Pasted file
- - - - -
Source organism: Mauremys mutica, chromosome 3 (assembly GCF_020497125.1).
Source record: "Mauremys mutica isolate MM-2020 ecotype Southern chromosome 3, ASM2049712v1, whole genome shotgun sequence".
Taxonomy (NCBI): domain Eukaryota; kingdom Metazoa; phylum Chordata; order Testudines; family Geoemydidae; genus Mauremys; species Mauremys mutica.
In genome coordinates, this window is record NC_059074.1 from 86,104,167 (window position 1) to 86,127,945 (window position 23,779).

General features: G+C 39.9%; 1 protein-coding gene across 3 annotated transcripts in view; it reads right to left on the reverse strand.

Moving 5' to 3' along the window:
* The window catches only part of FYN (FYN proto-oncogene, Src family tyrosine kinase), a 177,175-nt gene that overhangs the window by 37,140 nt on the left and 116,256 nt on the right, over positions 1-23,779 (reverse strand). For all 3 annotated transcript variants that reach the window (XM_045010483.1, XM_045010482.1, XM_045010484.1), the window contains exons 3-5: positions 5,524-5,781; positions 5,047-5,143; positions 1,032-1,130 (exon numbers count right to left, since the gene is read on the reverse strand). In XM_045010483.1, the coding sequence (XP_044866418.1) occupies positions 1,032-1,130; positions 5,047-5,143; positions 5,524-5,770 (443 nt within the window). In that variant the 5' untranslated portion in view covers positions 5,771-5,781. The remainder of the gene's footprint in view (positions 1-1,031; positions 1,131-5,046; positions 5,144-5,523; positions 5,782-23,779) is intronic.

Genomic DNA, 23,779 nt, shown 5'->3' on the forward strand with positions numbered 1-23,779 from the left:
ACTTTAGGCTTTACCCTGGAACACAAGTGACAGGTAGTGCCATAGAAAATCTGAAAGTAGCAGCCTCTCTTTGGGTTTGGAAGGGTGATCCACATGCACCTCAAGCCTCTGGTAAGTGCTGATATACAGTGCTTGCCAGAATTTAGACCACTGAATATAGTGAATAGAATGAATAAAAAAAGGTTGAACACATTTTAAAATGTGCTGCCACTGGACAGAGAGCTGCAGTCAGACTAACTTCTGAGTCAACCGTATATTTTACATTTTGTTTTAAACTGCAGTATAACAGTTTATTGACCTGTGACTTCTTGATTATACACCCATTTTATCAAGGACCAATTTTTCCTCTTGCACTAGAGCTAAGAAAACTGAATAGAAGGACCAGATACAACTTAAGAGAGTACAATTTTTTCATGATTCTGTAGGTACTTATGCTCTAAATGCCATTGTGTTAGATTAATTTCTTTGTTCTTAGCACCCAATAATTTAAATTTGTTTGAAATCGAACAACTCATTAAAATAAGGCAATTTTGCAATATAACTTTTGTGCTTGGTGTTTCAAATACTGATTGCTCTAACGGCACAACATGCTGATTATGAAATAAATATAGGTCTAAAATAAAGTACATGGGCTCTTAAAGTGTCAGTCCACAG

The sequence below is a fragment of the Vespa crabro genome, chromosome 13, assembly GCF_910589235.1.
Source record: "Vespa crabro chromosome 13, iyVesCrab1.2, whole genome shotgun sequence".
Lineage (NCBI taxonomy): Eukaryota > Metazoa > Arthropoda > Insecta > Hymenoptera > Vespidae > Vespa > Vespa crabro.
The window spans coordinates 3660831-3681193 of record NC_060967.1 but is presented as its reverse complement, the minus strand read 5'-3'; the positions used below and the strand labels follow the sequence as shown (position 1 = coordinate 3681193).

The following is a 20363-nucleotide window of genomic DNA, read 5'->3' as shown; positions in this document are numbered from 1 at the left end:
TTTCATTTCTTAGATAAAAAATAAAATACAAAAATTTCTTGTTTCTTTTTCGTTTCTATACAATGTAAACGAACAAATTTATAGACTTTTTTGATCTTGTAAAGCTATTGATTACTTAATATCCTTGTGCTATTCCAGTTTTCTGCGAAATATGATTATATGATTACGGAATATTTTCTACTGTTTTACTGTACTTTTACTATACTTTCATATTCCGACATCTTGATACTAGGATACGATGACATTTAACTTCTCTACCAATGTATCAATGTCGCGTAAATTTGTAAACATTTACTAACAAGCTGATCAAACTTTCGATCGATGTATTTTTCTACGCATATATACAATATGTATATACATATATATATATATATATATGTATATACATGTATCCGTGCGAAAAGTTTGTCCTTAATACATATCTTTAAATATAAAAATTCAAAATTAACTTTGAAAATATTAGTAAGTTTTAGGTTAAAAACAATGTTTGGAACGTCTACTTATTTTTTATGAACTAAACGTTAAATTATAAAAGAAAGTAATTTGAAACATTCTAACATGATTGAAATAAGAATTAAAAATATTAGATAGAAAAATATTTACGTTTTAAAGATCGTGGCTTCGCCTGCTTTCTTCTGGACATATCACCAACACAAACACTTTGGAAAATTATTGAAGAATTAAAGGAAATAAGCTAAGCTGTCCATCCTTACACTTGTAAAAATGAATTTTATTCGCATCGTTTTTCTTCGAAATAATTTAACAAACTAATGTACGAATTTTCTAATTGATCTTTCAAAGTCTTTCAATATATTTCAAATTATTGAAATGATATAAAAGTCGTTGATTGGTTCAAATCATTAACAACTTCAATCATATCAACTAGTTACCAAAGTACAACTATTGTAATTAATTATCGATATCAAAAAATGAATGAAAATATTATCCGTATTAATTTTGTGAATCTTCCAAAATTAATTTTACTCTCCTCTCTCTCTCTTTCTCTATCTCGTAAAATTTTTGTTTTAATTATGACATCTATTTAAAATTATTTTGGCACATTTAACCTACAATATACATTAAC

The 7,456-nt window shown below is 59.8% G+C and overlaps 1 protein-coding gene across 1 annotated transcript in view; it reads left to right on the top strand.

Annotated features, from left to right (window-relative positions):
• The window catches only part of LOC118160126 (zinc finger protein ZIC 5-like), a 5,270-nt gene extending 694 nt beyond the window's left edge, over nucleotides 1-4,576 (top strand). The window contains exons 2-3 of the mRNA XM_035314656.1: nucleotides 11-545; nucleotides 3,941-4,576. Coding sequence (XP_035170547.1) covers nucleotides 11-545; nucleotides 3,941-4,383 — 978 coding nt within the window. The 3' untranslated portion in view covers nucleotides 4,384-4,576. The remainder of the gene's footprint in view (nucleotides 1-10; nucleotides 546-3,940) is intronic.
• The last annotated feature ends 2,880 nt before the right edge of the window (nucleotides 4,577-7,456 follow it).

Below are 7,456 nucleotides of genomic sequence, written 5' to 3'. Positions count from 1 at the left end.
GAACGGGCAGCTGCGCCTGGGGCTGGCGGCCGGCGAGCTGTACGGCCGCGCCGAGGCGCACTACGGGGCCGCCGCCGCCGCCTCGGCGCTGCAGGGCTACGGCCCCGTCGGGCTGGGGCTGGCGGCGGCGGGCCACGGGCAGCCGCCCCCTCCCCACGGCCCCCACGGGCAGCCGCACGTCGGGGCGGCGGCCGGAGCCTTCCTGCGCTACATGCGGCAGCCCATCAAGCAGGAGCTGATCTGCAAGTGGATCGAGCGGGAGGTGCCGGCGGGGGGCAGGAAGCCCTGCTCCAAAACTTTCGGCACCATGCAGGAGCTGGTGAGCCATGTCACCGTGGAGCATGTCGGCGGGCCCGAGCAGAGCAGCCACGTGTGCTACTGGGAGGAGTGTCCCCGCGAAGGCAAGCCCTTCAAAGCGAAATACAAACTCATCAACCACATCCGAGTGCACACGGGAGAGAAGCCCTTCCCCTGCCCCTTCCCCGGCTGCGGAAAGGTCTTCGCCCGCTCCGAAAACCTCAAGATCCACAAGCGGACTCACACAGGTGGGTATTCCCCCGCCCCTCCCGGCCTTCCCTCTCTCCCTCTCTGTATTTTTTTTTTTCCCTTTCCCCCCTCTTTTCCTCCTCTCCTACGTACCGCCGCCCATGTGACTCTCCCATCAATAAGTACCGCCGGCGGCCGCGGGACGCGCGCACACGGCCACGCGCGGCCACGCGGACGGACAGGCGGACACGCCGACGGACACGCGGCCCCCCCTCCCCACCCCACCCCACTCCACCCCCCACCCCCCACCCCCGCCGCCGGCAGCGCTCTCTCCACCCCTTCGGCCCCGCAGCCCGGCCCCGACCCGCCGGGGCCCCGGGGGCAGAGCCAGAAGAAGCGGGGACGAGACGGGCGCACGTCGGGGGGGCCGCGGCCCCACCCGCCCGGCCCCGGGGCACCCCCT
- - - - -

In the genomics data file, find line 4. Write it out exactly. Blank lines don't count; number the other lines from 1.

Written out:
In genome coordinates, this window is record NC_059074.1 from 86,104,167 (window position 1) to 86,127,945 (window position 23,779).